This is part two of a two-part series on the state of medication adherence in the United States. You can find the first post in the series here.
In part one of our medication adherence series, we covered the basics of the significance and value of medication adherence in the healthcare system. Here, we dive deeper into evidence showing that higher levels of medication adherence are associated with improved health outcomes and lower healthcare costs, plus strategies for improving medication adherence practices.
Several things can impact the likelihood of a patient adhering to a medication regimen. The factors contributing to patient non-adherence may include demographic, cultural, and behavioral barriers, plus provider and health system barriers such as disease and medication-related issues. Stakeholders first need to understand these issues that keep patients from using their prescribed medications before the healthcare system can realize the full potential of improved health outcomes and cost savings driven by higher medication adherence.3
Once barriers have been identified, it’s time to target strategies and tools needed to improve medication adherence. Two key requirements regarding strategy are that the approach needs to be comprehensive, targeting more than one dimension with multiple interventions, and secondly, that the approach is patient centric. In essence, the evidence largely shows that patients who are adherent to their medications have more favorable health outcomes such as reduced mortality and use fewer healthcare services, especially hospital readmissions and ER visits.14
Does Medication Adherence Really Save Payers Money?
Medication non-adherence amounts to over $300 billion in annual wasted costs in the U.S. alone,13 making it possible for medication adherence programs to generate annual healthcare cost savings in the hundreds of billions if implemented correctly.
We’ve watched payer-driven efforts to contain rising healthcare costs grow significantly over the last decade. As a result, prescription drugs have increasingly been subject to utilization management policies, including tiered formularies and patient cost-sharing for branded products. However, research shows that increased cost-sharing can result in unintended patient non-adherence and is associated with lower rates of prescription initiation, poorer adherence to treatment, and more frequent discontinuation of therapy.15 Furthermore, copayments, formulary restrictions, and high-deductible health plans may lead to non-adherence.
Now that we’ve acknowledged how non-adherence increases costs, let’s put into perspective how higher levels of medication adherence can improve health outcomes and lower costs. Studies have shown that for every cost increase related to prescription drug spending for adherent patients, the medical cost decreases. Furthermore, there are estimated medical cost offsets of $10 for every additional dollar spent on medicines for adherent patients.3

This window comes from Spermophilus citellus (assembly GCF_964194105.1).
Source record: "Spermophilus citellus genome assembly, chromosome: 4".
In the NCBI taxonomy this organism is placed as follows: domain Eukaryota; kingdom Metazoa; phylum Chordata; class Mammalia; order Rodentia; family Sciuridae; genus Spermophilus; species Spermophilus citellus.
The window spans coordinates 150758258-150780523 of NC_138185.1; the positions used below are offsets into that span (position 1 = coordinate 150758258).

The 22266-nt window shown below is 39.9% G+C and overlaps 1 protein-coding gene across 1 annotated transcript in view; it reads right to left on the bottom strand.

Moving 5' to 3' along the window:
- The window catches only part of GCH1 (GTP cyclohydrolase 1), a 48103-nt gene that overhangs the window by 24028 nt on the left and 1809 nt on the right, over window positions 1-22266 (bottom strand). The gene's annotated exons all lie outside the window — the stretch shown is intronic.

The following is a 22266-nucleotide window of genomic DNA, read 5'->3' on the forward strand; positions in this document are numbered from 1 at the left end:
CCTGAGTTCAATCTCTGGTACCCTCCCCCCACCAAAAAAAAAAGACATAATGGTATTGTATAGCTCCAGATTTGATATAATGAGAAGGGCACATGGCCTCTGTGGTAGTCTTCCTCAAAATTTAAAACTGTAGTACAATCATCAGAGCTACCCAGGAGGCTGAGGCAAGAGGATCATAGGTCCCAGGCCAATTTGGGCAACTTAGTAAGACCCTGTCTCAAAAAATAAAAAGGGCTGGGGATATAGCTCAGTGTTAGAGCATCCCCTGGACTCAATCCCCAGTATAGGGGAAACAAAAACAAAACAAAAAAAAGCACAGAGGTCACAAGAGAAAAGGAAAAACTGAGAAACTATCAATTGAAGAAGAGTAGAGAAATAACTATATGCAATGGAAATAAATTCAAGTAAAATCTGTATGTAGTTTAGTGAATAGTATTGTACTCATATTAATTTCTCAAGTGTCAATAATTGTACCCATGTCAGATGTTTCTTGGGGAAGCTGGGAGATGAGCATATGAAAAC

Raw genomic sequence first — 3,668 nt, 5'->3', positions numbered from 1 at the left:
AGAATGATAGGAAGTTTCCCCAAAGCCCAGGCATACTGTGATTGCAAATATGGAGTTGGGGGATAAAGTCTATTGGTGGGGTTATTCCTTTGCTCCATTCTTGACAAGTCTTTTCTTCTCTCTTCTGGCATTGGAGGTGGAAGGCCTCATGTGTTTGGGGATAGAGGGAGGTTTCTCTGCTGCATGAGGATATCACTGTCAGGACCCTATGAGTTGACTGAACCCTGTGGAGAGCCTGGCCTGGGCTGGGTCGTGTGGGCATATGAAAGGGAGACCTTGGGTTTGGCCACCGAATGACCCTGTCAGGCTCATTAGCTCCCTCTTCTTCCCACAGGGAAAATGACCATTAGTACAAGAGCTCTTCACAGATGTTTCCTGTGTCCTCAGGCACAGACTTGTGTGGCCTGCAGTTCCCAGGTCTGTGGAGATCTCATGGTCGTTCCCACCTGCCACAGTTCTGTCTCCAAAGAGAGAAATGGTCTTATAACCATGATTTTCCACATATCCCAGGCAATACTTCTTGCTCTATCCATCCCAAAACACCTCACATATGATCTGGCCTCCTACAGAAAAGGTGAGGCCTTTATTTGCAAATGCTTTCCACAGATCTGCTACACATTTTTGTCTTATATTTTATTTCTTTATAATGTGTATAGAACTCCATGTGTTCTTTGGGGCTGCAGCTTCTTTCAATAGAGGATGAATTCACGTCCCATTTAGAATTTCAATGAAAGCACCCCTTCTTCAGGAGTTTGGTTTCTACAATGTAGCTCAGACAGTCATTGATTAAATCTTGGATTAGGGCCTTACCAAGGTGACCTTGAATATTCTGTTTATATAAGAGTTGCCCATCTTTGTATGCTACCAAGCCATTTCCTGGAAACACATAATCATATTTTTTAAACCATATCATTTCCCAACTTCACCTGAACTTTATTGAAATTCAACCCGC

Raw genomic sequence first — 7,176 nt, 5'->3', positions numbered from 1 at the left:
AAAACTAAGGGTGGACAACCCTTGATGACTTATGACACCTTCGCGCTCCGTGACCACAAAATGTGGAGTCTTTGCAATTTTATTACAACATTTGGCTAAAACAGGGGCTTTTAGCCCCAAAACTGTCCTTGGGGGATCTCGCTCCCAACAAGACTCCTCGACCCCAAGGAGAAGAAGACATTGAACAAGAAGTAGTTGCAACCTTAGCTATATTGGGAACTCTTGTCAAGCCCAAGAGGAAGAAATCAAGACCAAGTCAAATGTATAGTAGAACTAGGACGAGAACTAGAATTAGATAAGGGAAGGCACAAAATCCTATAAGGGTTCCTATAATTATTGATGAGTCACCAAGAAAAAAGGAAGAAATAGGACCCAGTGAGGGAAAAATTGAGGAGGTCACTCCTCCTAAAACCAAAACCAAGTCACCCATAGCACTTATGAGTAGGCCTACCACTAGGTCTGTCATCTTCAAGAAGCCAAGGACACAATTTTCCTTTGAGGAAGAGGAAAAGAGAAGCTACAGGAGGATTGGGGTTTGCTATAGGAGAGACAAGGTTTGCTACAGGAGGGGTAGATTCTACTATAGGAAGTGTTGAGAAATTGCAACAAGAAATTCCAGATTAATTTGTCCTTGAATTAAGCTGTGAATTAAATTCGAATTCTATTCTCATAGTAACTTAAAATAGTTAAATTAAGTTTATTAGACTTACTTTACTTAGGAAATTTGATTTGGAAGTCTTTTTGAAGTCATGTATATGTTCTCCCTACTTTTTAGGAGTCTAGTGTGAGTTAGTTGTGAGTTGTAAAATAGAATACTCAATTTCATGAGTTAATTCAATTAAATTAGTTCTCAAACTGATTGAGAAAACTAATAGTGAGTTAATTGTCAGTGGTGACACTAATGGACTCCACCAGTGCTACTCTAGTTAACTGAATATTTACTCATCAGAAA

What Payers Can Do to Address and Improve Medication Adherence
Payers in the private and public sectors are realizing the potential economic and health benefits of better medication adherence but are increasingly challenged to provide new solutions to address the healthcare and economic impacts of non-adherence.16
Financially responsible for the medical costs of their populations and focused on long-term consequences of non-adherence, health plans are looking at a variety of strategies to cure their part of the problem.1 Many have implemented programs that incentivize their members to take a more active role in ensuring the appropriate use of medications. Some of the most profitable and successful payer organizations have leveraged these strategies to improve adherence, and other payers can utilize the same techniques to improve beneficiary medication adherence.18
Patients want relief without losing quality, and payers and healthcare professionals desire to meet that challenge. There is value in a collaborative approach that provides the benefit of multiple touchpoints to assess non-adherence and the factors that influence it accurately.
Collaborative interventions, including team-based or coordinated care, can increase adherence rates. In one study, patients assigned to team-based care were significantly more adherent, with patients reporting that the approach improved their comfort in asking clarifying questions, raising concerns about their medication regimen, and collaborating in developing their treatment plan.1
The Bottom Line
All stakeholders in the healthcare system have a role in ensuring patients can appropriately access and utilize their required medications. This includes patients themselves, healthcare professionals, health systems, third-party payers, governmental agencies, and policymakers.
Continue to part three to learn more about the benefits of medication adherence and the impact of non-adherence.